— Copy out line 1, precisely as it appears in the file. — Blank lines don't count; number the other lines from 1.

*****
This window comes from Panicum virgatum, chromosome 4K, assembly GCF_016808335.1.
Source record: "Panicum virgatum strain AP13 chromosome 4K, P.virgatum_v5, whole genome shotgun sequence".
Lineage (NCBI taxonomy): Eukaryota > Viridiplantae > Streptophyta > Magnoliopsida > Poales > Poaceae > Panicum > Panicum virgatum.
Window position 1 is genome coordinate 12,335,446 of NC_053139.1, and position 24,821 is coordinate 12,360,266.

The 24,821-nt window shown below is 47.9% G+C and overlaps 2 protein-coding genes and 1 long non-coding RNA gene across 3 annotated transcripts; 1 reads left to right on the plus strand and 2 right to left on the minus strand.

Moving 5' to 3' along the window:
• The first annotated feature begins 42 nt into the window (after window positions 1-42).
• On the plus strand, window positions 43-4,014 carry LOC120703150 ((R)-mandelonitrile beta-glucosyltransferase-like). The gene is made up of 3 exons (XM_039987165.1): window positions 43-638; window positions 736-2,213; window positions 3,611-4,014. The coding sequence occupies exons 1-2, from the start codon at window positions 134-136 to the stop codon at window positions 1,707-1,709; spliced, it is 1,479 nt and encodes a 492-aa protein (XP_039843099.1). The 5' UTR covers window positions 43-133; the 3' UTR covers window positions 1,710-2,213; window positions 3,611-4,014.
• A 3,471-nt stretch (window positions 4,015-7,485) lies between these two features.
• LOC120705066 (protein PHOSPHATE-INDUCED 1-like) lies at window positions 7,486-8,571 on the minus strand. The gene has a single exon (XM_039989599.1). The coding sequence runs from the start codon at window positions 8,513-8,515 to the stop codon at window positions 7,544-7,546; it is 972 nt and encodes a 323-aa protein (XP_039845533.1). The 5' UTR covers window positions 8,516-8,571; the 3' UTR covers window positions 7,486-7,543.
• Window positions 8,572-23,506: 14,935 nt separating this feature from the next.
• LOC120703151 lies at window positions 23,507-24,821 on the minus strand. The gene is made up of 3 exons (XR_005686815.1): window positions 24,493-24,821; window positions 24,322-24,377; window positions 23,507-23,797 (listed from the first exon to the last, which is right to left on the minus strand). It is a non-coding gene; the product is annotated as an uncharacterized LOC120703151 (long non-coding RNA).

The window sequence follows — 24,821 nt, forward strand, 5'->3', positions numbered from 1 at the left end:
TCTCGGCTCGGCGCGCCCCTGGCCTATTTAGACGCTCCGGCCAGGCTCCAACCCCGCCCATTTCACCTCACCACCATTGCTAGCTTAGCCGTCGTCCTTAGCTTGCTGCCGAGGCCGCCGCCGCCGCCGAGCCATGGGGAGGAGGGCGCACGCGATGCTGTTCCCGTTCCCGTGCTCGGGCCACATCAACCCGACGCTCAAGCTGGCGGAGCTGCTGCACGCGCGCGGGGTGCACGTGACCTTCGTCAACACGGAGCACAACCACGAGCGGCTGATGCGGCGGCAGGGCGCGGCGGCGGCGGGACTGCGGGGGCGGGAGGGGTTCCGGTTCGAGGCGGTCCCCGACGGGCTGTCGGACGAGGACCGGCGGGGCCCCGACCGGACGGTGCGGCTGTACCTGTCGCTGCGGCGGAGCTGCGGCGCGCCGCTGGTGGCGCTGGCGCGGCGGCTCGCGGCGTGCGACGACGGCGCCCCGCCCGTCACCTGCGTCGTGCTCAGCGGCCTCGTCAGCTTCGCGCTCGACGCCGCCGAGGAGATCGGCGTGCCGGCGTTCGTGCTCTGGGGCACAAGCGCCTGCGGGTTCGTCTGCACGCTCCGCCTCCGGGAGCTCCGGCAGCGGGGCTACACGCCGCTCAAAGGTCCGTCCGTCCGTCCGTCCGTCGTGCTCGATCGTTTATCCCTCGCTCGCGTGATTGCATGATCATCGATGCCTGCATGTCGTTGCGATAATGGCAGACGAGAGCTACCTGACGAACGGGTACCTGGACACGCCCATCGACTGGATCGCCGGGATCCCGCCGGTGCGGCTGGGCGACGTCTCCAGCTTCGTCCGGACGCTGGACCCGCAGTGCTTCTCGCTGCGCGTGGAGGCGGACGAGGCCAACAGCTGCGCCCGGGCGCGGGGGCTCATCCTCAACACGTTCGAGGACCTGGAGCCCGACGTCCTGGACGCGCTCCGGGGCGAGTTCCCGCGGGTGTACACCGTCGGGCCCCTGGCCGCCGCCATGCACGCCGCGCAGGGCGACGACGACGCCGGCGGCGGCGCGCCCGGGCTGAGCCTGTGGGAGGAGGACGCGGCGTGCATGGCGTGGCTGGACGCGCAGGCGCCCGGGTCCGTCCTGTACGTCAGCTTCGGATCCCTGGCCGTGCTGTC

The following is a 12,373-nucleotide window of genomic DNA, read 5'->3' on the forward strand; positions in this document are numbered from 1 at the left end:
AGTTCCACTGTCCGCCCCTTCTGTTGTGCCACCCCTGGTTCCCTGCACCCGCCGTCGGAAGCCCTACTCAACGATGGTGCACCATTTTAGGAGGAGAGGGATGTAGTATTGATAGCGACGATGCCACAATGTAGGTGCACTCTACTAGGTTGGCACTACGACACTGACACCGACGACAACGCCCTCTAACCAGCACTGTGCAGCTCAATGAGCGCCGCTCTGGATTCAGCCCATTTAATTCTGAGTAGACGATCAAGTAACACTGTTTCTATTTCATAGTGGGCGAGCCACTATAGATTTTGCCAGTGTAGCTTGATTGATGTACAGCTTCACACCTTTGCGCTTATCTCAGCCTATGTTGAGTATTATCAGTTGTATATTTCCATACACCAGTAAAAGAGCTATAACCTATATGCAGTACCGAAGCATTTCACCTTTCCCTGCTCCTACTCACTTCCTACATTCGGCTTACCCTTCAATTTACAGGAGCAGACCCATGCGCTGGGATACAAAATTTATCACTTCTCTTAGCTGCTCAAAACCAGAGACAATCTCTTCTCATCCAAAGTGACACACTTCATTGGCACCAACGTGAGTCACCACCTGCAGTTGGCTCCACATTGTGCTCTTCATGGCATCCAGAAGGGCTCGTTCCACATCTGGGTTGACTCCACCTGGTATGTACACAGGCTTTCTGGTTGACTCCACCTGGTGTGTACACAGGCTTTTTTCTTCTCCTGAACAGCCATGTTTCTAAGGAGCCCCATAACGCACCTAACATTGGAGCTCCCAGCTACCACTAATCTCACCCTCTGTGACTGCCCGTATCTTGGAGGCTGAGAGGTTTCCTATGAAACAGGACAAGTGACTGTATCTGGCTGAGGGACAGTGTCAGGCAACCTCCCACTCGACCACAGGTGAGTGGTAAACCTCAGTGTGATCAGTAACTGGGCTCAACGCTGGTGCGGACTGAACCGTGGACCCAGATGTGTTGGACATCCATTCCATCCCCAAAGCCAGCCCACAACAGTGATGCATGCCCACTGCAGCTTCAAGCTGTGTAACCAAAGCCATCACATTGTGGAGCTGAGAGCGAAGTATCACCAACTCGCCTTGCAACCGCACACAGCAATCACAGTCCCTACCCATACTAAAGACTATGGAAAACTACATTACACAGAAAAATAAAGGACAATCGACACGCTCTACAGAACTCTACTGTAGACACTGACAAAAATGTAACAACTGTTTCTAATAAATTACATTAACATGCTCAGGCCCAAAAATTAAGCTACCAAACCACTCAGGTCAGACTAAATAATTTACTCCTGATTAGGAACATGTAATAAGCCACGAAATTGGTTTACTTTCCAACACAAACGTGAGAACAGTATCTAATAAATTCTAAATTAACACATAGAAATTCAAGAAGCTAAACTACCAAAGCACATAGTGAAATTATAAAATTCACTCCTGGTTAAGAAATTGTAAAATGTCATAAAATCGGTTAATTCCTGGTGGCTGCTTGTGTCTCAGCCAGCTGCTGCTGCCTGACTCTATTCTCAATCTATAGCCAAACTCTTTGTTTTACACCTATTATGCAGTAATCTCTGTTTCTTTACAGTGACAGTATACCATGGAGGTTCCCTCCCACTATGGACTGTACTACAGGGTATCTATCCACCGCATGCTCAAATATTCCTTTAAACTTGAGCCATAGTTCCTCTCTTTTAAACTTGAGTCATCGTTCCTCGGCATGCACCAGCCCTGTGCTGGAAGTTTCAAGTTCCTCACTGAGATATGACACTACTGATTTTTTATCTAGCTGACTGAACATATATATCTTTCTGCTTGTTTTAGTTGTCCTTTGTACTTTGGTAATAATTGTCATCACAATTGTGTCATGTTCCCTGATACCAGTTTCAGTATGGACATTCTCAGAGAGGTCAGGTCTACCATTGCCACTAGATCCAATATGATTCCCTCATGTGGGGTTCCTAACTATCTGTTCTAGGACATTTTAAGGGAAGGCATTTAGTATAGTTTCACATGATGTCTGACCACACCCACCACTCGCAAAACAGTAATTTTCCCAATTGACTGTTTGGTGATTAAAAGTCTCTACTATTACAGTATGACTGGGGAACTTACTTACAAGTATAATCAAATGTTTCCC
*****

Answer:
This window comes from Panicum virgatum, chromosome 4K, assembly GCF_016808335.1.